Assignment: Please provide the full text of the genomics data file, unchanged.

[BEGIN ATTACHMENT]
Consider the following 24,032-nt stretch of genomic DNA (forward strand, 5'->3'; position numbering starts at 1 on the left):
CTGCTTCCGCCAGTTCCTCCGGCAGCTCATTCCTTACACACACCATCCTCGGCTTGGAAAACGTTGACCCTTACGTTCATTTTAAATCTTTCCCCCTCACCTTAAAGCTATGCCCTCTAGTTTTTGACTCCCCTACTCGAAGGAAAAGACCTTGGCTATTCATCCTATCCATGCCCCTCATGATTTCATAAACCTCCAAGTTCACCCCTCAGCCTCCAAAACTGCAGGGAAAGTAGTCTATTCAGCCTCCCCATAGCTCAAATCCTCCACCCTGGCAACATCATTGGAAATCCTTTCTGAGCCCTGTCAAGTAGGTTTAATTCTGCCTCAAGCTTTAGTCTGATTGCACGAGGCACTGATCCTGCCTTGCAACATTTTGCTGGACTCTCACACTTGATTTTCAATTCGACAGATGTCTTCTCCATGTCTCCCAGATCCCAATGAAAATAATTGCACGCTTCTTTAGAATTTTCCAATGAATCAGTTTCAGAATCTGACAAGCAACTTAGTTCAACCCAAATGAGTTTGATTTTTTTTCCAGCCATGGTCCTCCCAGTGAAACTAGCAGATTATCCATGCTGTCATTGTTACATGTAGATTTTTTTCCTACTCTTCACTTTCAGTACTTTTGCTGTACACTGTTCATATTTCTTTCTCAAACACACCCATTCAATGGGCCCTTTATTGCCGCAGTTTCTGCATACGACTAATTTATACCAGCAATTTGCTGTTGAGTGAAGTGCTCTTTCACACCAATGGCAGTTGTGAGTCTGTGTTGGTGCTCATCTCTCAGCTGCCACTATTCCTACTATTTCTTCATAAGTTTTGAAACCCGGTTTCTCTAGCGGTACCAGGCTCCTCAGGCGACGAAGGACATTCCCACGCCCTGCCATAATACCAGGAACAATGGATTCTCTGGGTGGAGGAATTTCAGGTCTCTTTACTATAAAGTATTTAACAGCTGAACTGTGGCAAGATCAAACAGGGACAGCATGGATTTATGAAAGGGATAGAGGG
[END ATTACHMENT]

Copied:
Consider the following 24,032-nt stretch of genomic DNA (forward strand, 5'->3'; position numbering starts at 1 on the left):
CTGCTTCCGCCAGTTCCTCCGGCAGCTCATTCCTTACACACACCATCCTCGGCTTGGAAAACGTTGACCCTTACGTTCATTTTAAATCTTTCCCCCTCACCTTAAAGCTATGCCCTCTAGTTTTTGACTCCCCTACTCGAAGGAAAAGACCTTGGCTATTCATCCTATCCATGCCCCTCATGATTTCATAAACCTCCAAGTTCACCCCTCAGCCTCCAAAACTGCAGGGAAAGTAGTCTATTCAGCCTCCCCATAGCTCAAATCCTCCACCCTGGCAACATCATTGGAAATCCTTTCTGAGCCCTGTCAAGTAGGTTTAATTCTGCCTCAAGCTTTAGTCTGATTGCACGAGGCACTGATCCTGCCTTGCAACATTTTGCTGGACTCTCACACTTGATTTTCAATTCGACAGATGTCTTCTCCATGTCTCCCAGATCCCAATGAAAATAATTGCACGCTTCTTTAGAATTTTCCAATGAATCAGTTTCAGAATCTGACAAGCAACTTAGTTCAACCCAAATGAGTTTGATTTTTTTTCCAGCCATGGTCCTCCCAGTGAAACTAGCAGATTATCCATGCTGTCATTGTTACATGTAGATTTTTTTCCTACTCTTCACTTTCAGTACTTTTGCTGTACACTGTTCATATTTCTTTCTCAAACACACCCATTCAATGGGCCCTTTATTGCCGCAGTTTCTGCATACGACTAATTTATACCAGCAATTTGCTGTTGAGTGAAGTGCTCTTTCACACCAATGGCAGTTGTGAGTCTGTGTTGGTGCTCATCTCTCAGCTGCCACTATTCCTACTATTTCTTCATAAGTTTTGAAACCCGGTTTCTCTAGCGGTACCAGGCTCCTCAGGCGACGAAGGACATTCCCACGCCCTGCCATAATACCAGGAACAATGGATTCTCTGGGTGGAGGAATTTCAGGTCTCTTTACTATAAAGTATTTAACAGCTGAACTGTGGCAAGATCAAACAGGGACAGCATGGATTTATGAAAGGGATAGAGGG